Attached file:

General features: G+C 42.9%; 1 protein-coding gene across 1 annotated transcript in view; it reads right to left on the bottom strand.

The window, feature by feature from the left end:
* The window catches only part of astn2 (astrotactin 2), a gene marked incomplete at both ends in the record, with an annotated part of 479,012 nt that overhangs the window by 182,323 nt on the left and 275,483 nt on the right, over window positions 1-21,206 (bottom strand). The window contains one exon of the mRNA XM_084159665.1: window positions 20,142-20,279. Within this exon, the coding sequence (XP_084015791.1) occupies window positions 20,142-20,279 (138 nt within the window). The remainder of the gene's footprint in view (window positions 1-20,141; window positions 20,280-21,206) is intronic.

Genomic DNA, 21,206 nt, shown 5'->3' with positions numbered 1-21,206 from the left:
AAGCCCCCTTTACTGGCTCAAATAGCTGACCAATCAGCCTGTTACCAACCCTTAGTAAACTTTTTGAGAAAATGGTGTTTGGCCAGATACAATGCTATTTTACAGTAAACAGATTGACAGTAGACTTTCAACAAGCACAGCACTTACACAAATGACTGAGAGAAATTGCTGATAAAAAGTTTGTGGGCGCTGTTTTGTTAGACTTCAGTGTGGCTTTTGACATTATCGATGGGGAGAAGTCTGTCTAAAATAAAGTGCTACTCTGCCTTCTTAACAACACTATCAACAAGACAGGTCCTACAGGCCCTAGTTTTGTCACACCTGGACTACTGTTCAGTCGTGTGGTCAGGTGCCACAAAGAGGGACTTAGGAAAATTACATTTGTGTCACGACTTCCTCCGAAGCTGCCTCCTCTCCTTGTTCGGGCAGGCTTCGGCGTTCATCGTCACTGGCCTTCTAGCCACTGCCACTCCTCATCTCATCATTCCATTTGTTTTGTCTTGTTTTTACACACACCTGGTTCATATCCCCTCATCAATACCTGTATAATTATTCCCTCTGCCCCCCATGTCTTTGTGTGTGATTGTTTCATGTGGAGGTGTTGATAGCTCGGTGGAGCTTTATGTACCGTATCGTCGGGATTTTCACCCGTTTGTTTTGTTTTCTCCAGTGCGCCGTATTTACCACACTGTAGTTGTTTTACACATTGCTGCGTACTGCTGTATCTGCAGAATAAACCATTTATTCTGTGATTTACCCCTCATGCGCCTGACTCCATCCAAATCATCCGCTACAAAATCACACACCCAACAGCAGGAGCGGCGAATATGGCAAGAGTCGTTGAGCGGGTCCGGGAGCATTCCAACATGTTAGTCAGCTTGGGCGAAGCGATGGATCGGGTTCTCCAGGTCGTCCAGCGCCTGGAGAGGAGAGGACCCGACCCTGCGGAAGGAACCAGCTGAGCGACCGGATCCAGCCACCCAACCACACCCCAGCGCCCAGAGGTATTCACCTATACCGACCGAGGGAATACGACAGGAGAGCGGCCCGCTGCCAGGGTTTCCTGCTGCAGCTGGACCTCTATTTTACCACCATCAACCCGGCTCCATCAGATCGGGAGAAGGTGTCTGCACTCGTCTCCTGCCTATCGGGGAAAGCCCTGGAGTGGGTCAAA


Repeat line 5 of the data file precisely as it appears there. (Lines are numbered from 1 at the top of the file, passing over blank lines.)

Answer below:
AAGCCCCCTTTACTGGCTCAAATAGCTGACCAATCAGCCTGTTACCAACCCTTAGTAAACTTTTTGAGAAAATGGTGTTTGGCCAGATACAATGCTATTTTACAGTAAACAGATTGACAGTAGACTTTCAACAAGCACAGCACTTACACAAATGACTGAGAGAAATTGCTGATAAAAAGTTTGTGGGCGCTGTTTTGTTAGACTTCAGTGTGGCTTTTGACATTATCGATGGGGAGAAGTCTGTCTAAAATAAAGTGCTACTCTGCCTTCTTAACAACACTATCAACAAGACAGGTCCTACAGGCCCTAGTTTTGTCACACCTGGACTACTGTTCAGTCGTGTGGTCAGGTGCCACAAAGAGGGACTTAGGAAAATTACATTTGTGTCACGACTTCCTCCGAAGCTGCCTCCTCTCCTTGTTCGGGCAGGCTTCGGCGTTCATCGTCACTGGCCTTCTAGCCACTGCCACTCCTCATCTCATCATTCCATTTGTTTTGTCTTGTTTTTACACACACCTGGTTCATATCCCCTCATCAATACCTGTATAATTATTCCCTCTGCCCCCCATGTCTTTGTGTGTGATTGTTTCATGTGGAGGTGTTGATAGCTCGGTGGAGCTTTATGTACCGTATCGTCGGGATTTTCACCCGTTTGTTTTGTTTTCTCCAGTGCGCCGTATTTACCACACTGTAGTTGTTTTACACATTGCTGCGTACTGCTGTATCTGCAGAATAAACCATTTATTCTGTGATTTACCCCTCATGCGCCTGACTCCATCCAAATCATCCGCTACAAAATCACACACCCAACAGCAGGAGCGGCGAATATGGCAAGAGTCGTTGAGCGGGTCCGGGAGCATTCCAACATGTTAGTCAGCTTGGGCGAAGCGATGGATCGGGTTCTCCAGGTCGTCCAGCGCCTGGAGAGGAGAGGACCCGACCCTGCGGAAGGAACCAGCTGAGCGACCGGATCCAGCCACCCAACCACACCCCAGCGCCCAGAGGTATTCACCTATACCGACCGAGGGAATACGACAGGAGAGCGGCCCGCTGCCAGGGTTTCCTGCTGCAGCTGGACCTCTATTTTACCACCATCAACCCGGCTCCATCAGATCGGGAGAAGGTGTCTGCACTCGTCTCCTGCCTATCGGGGAAAGCCCTGGAGTGGGTCAAA